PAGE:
gamified advertising

Is Gamifying the User Experience the New Frontier of Advertising?

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What Is The Gamification of Advertising?

The sparkle of a trophy, the gloating rights of a high score, the puffed-up chest of he who stands on the “first place” pedestal—these are among the elements that draw players to gaming. Advertising, by contrast, is not characterized by any such affirmations. “Being advertised to” is not a state during which someone feels pride; they aren’t completing levels or attaining high scores. A massive disparity of engagement exists between an individual playing a game and an individual who is being advertised to. But, what if we were to marry the two, harnessing the level of engagement and investment from a “gamer,” and endowing your advertising with it?

 

Examples of Gamified Advertising

The use of gaming concepts and strategies in marketing is not entirely new, but hardly old-hat industry standard either. As advertising continues to shift toward user-friendly interfaces like mobile apps and computer desktops, the opportunity has emerged to lock in consumers’ attention with a gamified ad strategy. Consider the following case study from Think With Google.

To drive buzz—and fill online shopping carts—for last year’s holiday season, Yoox dreamed up “The World’s Most Exclusive Collection” campaign, a series of 25-second pre-roll video ads that practically dared viewers to buy a one-of-a-kind item. The catch? If a user didn’t click on the ad quickly, the offer was gone forever…the campaign drove thousands of conversions, six-figure sales results, and had an average view-through rate of 37%, 23% higher than the average view-through rate for video ads in the e-commerce industry.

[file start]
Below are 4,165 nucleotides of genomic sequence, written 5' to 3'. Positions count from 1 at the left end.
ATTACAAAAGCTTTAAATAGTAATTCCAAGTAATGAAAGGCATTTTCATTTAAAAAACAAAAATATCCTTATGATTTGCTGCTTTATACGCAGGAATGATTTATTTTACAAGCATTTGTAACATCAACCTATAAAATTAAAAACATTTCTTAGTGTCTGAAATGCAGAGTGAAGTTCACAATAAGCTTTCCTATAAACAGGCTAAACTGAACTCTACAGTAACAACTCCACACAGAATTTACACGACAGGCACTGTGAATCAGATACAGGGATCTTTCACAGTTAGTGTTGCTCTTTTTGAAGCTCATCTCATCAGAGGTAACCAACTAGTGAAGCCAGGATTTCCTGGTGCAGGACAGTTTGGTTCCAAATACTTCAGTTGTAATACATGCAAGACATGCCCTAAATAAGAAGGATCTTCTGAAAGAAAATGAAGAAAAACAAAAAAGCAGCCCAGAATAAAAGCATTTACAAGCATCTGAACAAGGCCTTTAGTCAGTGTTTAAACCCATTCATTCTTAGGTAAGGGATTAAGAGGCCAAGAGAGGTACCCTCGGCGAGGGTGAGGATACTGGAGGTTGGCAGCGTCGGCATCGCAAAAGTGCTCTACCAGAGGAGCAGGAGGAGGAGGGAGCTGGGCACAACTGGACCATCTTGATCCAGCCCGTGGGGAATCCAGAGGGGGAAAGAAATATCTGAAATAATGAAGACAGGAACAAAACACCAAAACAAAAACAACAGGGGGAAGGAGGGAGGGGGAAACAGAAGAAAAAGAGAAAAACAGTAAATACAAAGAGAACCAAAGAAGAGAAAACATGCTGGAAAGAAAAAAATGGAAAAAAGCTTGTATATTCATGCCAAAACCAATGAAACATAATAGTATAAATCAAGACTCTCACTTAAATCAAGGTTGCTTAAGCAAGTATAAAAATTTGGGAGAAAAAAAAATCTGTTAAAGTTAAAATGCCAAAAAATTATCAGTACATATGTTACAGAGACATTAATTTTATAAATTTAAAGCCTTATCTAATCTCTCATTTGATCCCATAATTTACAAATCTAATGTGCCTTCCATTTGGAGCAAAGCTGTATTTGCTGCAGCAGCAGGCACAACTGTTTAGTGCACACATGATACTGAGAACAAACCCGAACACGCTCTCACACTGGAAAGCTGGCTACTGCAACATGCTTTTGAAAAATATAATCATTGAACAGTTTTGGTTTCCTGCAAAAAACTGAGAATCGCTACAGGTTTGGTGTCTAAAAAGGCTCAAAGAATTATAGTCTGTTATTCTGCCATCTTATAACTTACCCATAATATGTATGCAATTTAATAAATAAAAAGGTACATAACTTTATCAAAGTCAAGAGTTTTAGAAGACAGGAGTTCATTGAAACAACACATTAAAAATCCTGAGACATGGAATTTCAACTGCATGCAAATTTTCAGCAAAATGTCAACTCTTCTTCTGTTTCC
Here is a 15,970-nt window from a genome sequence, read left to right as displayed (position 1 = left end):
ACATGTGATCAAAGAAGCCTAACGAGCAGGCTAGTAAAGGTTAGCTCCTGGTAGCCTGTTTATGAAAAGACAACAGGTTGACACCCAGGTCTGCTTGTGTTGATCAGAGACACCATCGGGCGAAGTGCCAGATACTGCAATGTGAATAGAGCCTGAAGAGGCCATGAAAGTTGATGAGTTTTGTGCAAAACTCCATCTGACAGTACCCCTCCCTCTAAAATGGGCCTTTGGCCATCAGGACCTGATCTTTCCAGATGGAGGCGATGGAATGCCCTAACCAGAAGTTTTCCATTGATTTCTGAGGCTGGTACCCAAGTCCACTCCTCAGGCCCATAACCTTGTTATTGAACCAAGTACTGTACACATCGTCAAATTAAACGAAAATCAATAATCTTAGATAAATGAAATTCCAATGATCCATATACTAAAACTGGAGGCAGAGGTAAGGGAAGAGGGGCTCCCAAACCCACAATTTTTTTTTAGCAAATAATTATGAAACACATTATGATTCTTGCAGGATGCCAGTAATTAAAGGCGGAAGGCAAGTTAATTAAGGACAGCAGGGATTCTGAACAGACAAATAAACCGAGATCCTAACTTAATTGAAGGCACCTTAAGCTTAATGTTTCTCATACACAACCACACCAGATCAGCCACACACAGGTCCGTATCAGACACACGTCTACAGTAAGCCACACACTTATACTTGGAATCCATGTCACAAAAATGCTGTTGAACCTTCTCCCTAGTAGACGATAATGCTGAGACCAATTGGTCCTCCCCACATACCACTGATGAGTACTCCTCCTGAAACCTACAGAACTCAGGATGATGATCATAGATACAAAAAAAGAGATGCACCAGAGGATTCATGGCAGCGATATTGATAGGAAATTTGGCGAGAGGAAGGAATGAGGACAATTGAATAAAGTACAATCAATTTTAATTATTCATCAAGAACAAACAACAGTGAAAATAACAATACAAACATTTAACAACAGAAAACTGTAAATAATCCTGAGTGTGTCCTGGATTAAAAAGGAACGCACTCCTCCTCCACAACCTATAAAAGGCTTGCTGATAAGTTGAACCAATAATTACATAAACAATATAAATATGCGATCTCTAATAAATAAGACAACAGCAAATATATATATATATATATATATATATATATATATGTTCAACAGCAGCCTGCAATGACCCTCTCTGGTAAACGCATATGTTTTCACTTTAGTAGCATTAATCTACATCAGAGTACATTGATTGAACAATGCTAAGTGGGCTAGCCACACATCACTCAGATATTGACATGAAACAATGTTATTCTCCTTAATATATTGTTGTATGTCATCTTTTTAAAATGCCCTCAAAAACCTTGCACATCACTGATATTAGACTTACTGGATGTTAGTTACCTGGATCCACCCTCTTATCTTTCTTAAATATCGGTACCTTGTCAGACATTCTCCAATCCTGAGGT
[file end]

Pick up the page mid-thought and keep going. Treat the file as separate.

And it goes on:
The success of this campaign startled even those who created it. By targeting specific “affinity audiences” and “custom intent audiences” (such as those who’d exhibited interest in ‘bargain hunting’ or had recently searched brands Yoox carried), the campaign was put in front of the right eyes and therefore poised for success. Gaming has a leg up on traditional advertising when it comes to enticing users to take action, however fleetingly. Advertising itself is a game of enticement, but is largely passive in its attempts to bait the customer. Although a game invites users to take action in a way ads are not immediately capable of, if a gamified campaign strategy is not backed by sound psychological theory and predetermined business objectives (à la Yoox’s video campaign), it is destined to fail.

Yoox’s interpretation of gamified advertising is just one interpretation, with countless more potentially on the horizon. Gamified ads need not always involve a direct purchases, for example, some can be used to raise brand awareness:

In one gamified ad, M&M posted a photo on Facebook and asked users to find the pretzel hidden amongst the M&Ms. The results – including 25,000 likes, 6,000 shares and 10,000 comments on the company’s Facebook page – represented major gains in audience engagement and social shares.

Service-oriented companies without retail items to proffer can still benefit from the format; they need only think critically and determine how best to apply the concept of gamified advertising to their own offerings.

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